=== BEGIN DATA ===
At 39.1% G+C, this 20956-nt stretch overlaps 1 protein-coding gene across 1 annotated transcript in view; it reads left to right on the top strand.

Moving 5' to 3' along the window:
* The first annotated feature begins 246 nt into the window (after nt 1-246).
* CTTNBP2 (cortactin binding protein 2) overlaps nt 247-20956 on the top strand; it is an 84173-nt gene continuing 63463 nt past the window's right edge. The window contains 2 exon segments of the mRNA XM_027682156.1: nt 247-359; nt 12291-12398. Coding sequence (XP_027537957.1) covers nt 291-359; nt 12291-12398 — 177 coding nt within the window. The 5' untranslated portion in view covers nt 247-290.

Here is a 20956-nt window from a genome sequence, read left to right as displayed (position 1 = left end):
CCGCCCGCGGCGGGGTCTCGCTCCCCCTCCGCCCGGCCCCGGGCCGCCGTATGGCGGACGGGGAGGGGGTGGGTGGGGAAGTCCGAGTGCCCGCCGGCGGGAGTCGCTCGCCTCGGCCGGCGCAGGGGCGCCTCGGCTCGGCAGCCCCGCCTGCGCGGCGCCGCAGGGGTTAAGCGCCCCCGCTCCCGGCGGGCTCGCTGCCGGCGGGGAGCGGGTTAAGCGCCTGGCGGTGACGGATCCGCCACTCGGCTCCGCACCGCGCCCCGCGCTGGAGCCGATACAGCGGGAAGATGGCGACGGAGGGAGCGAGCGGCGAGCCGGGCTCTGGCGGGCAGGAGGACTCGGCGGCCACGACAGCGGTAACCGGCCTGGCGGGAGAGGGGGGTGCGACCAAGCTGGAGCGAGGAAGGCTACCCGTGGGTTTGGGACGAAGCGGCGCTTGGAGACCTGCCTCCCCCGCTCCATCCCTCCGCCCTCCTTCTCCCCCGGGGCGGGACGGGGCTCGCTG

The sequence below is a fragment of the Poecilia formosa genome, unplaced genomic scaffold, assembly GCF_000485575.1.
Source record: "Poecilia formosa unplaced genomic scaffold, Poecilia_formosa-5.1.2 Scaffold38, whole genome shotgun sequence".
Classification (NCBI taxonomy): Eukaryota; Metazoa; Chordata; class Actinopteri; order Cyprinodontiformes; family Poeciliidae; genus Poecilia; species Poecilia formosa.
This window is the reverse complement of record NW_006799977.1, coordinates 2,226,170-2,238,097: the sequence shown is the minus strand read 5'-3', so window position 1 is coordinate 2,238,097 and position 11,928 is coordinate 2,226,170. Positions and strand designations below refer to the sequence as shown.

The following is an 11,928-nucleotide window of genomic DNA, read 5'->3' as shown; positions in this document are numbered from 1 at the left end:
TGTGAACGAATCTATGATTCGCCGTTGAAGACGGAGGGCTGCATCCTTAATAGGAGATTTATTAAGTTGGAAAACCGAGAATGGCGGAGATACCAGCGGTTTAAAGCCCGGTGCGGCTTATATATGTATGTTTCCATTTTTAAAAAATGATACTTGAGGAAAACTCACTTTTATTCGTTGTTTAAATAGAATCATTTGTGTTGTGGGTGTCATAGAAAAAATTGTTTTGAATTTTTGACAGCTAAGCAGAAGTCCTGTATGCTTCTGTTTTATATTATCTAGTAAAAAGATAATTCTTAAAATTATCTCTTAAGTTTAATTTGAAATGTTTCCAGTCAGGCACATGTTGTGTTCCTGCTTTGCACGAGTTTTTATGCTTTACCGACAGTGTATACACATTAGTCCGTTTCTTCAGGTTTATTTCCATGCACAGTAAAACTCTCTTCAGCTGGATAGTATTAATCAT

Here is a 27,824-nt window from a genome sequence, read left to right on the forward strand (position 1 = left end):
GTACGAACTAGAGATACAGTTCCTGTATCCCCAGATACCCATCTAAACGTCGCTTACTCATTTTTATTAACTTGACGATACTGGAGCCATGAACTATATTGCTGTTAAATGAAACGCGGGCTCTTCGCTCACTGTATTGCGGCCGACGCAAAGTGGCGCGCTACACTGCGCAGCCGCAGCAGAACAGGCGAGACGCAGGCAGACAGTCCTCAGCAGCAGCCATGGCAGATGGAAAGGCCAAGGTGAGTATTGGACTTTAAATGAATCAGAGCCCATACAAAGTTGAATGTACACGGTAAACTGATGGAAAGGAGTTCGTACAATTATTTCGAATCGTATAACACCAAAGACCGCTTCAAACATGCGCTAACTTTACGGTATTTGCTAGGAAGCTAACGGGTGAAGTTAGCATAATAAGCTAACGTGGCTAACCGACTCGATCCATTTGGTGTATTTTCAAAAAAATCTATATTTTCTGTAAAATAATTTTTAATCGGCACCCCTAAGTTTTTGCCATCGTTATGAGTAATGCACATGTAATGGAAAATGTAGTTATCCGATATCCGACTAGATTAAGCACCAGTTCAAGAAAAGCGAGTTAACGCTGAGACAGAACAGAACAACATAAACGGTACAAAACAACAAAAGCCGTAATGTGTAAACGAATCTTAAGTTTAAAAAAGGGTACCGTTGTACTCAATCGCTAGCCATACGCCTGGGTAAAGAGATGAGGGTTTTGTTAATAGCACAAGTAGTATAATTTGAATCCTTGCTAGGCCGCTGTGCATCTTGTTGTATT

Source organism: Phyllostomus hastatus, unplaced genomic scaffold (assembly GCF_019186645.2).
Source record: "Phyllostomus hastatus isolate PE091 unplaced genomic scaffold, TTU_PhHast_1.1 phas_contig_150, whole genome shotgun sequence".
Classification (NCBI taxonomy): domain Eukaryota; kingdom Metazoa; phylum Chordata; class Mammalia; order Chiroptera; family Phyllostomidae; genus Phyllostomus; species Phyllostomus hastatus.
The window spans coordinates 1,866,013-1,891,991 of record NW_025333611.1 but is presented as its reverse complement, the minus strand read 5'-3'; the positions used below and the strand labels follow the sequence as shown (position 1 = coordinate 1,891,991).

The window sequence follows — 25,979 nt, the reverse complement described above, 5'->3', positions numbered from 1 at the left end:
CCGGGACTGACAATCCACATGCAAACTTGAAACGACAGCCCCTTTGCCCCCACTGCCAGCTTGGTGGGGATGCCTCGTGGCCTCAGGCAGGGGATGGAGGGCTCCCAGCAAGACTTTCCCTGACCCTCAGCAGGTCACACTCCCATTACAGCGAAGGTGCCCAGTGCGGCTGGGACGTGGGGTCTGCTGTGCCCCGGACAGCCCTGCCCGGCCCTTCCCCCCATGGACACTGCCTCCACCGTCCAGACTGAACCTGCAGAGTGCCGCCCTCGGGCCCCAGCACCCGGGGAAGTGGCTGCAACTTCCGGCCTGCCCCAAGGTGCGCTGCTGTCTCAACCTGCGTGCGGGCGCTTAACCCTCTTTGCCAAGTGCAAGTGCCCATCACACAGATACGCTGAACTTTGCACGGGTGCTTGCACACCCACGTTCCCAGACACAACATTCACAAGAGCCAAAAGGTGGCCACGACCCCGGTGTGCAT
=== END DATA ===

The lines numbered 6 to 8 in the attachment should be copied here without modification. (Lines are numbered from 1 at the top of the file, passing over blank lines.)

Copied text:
CCGCCCGCGGCGGGGTCTCGCTCCCCCTCCGCCCGGCCCCGGGCCGCCGTATGGCGGACGGGGAGGGGGTGGGTGGGGAAGTCCGAGTGCCCGCCGGCGGGAGTCGCTCGCCTCGGCCGGCGCAGGGGCGCCTCGGCTCGGCAGCCCCGCCTGCGCGGCGCCGCAGGGGTTAAGCGCCCCCGCTCCCGGCGGGCTCGCTGCCGGCGGGGAGCGGGTTAAGCGCCTGGCGGTGACGGATCCGCCACTCGGCTCCGCACCGCGCCCCGCGCTGGAGCCGATACAGCGGGAAGATGGCGACGGAGGGAGCGAGCGGCGAGCCGGGCTCTGGCGGGCAGGAGGACTCGGCGGCCACGACAGCGGTAACCGGCCTGGCGGGAGAGGGGGGTGCGACCAAGCTGGAGCGAGGAAGGCTACCCGTGGGTTTGGGACGAAGCGGCGCTTGGAGACCTGCCTCCCCCGCTCCATCCCTCCGCCCTCCTTCTCCCCCGGGGCGGGACGGGGCTCGCTG

The sequence below is a fragment of the Poecilia formosa genome, unplaced genomic scaffold, assembly GCF_000485575.1.
Source record: "Poecilia formosa unplaced genomic scaffold, Poecilia_formosa-5.1.2 Scaffold38, whole genome shotgun sequence".